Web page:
Antibiotics and the Elderly: When Do We Say No?
This post is about another study, my friends, but this one is more personal for me. A report in the February 25 issue of Archives of Internal Medicine titled "Study examines antibiotic use among nursing home patients with advanced dementia," reminds me of a situation with my mother-in-law.
Alice was in a very good nursing home and flourishing. Before she was admitted, her life in her condominium - no matter how much attention and care we gave her - had become unsustainable. She was afraid and paranoid. She couldn't look out the windows because she imagined bad things, so she kept her shades drawn all day. She was even afraid to retrieve her newspaper from the hallway. She wouldn't go out.
Once she entered Rosewood, she blossomed. It was like she remembered she was an individual. She felt safe. She started playing the piano again. I visited every day, but she also made friends and things were good all around. Then she got pneumonia.
Regular care wasn't pulling her out of the illness. Normal antibiotics didn't work. The doctors had one more big gun. It was a series of five shots of a powerful antibiotic saved for these cases. The doctor had ordered this series and she had been given one shot by the time they got in touch with us. I had no one to ask, and said I supposed that was the best approach. Well, it worked. Sort of.
Alice came out of the pneumonia, but never returned to her pre-pneumonia state. Mentally and physically she had declined to the point of no return. She lived two more years, but her quality of life was so diminished that I always wondered if, though well-meaning, giving her that last round of antibiotics was the right decision.
In previous times, pneumonia was called "the old people's friend." People are going to die of something. There are worse ways to die than from pneumonia. Yet, we are programmed to cure people. That is why, even in the last weeks of life for a person with dementia or other severe illness, the procedure is often to keep them going with antibiotics.
We now know that over use of antibiotics has become a huge problem for us all, and is putting even healthy people at risk. The report about the study mentioned above says: "Antibiotics appear to be frequently prescribed to individuals with advanced dementia in nursing homes, especially in the two weeks before death."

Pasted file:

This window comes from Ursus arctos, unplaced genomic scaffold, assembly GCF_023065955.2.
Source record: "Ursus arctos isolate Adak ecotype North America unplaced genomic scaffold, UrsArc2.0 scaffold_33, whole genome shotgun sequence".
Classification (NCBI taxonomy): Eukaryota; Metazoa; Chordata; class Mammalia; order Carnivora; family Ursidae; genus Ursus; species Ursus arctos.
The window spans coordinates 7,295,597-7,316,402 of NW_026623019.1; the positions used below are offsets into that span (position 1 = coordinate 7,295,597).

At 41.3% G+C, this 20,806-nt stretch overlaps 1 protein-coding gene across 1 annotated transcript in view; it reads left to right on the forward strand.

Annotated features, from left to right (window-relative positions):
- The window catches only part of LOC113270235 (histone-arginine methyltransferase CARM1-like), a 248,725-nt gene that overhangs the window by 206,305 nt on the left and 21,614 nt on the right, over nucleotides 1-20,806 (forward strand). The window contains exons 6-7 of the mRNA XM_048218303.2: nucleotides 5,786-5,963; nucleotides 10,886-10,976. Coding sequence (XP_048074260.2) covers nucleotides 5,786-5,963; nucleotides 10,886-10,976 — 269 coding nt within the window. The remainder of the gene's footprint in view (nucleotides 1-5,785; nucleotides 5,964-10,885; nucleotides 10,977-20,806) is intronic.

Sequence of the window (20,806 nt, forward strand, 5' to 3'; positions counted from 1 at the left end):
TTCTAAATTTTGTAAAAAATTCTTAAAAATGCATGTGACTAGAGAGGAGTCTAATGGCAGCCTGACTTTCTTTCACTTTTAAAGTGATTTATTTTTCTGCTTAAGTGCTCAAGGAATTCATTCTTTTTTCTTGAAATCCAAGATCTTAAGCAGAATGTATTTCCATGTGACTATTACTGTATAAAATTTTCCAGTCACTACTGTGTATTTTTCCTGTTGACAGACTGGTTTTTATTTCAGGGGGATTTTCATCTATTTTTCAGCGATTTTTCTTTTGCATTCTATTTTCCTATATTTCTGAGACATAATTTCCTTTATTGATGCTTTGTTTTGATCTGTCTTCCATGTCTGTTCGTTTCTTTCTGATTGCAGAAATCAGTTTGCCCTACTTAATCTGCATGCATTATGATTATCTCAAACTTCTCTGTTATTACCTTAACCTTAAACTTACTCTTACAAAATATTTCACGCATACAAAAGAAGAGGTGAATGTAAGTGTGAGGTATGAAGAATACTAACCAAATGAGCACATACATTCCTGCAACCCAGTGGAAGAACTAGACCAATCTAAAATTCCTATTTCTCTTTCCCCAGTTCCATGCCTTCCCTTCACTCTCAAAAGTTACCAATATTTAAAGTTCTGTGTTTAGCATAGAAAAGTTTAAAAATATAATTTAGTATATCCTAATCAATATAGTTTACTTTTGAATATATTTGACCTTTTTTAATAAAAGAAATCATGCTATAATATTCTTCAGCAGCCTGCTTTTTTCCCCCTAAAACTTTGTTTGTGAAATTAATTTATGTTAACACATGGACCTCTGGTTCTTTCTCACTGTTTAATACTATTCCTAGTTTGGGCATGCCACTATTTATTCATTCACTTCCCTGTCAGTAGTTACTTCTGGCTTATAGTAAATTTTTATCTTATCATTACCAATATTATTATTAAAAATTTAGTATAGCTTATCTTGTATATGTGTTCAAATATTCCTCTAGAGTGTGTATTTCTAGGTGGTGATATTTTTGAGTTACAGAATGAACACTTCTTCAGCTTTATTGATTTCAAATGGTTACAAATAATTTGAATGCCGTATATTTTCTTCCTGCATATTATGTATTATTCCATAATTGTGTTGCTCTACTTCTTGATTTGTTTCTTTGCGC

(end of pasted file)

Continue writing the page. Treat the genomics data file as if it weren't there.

The report goes on to quote statistics. Then comes this quote: "This extensive use of antimicrobials and pattern of antimicrobial management in advanced dementia raises concerns not only with respect to individual treatment burden near the end of life but also with respect to the development and spread of antimicrobial resistance in the nursing home setting," The results support "the development of programs and guidelines designed to reduce the use of antimicrobial agents in advanced dementia."
There is an editorial comment at the end of the report that stresses what I, myself, believe. Antibiotics should not be "categorically" denied to "the severely demented elderly," or even limited. However, their use should be determined on a patient by patient basis, and balanced as they would other decisions about treatment such as "resuscitation and major surgery."
Ultimately, it's about the individual, his and her family, and the quality of life the person will have if he or she should survive a few more days, weeks or months. Even though Alice lived two more years, I still wonder if we did her a favor. Maybe just keeping her comfortable while the pneumonia took her would have been kinder.
I'm not judging anyone, including myself, about the decision made. It was made with love. She was a wonderful, kind, loving person. We wanted the best for her. What haunts me, at times, is that she was kept from a peaceful, natural death to live two additional, difficult years. Was this right? We certainly meant well. Once done, you can't go back. But I do question the decision.